How Much Can I Save on Solar?
Investing in solar is not only good for the environment, but it’s good for your wallet too. Rising utility costs and renewable energy tax credits are fueling an increase in solar consumption. In fact, solar consumption in the U.S. doubled during the three year period between 2013 and 2016, according to the Energy Information Administration (EIA).
Also, the City of South Miami recently became the first Florida city to pass an ordinance requiring solar panels installed in new homes and in some home renovations. The city joins three other California cities that already require solar, but other cities will likely adopt a solar ordinance too.
Solar is a very attractive investment for a number of reasons: First, solar is a fixed price investment with no recurrent monthly fees. So once it is installed, the system pays for itself each year. Second, utility rates and the cost of fuel to generate power will continue to rise amid growing consumption. Third, when installed correctly solar panels have a long life expectancy usually around 20 to 30 years making it a sound investment.
What you’re paying for Electricity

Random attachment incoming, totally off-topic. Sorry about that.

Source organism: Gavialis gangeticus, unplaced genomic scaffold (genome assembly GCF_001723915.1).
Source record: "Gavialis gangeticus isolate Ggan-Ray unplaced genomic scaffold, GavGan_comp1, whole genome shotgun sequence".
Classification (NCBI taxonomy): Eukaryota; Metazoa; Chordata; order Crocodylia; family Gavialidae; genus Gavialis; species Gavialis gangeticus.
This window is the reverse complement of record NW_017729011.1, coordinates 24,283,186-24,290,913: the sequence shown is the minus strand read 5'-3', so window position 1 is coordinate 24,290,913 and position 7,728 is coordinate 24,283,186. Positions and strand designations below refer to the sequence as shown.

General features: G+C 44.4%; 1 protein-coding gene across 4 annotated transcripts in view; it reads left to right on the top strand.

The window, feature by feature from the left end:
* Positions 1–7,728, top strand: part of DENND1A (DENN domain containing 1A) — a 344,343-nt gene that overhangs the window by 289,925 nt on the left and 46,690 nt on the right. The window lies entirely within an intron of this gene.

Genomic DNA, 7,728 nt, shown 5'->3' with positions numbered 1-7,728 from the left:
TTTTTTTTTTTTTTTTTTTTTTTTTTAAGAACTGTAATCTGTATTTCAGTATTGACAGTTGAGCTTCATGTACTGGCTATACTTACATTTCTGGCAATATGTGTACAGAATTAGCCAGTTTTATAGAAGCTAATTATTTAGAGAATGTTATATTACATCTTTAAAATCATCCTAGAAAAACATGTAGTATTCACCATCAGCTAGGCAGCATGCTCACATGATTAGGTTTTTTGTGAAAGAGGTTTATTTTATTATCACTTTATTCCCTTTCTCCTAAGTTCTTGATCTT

Utility rates will continue to rise over the long-term. In 2015, the nationwide average cost for per kilowatt hour of electricity was 10.42 cents, based on EIA data. However, during the summer of 2017, the average cost of electricity is expected to peak at $0.13/kWh, an increase of 3.7 percent from the previous summer. Homeowners in Hawaii and Connecticut pay the most for electricity at $0.26/kWh and $0.1776/kWh, respectively.
How Much Can I Save
With homes filled with so many electric devices these days, you’re probably consuming more electricity than you think. The average homeowner consumes approximately 1,000 kWh of electricity every month. But how much money you will save on solar depends on a number of factors including where you live.
But even in some of the least sunny places in the country like Pennsylvania and Vermont, homeowners can still expect to save an average of $500 to 750 per year on electricity costs. That can add up to a substantial savings of approximately $15,000 over a 20-year period. And in sunnier climates with higher than average utility costs like California and Hawaii, the savings are even greater at over $1,500 – $3,200 annually on average.
Solar Tax Credit
If the thought of free electricity courtesy of the sun isn’t enough, there is nothing like a big bonus from Uncle Sam to sweeten the deal. For a limited time, homeowners can claim a whopping 30% percent rebate in the form of a personal tax credit off the entire qualified cost of installing solar. Your system must be installed and placed in service by December 31, 2019, to qualify.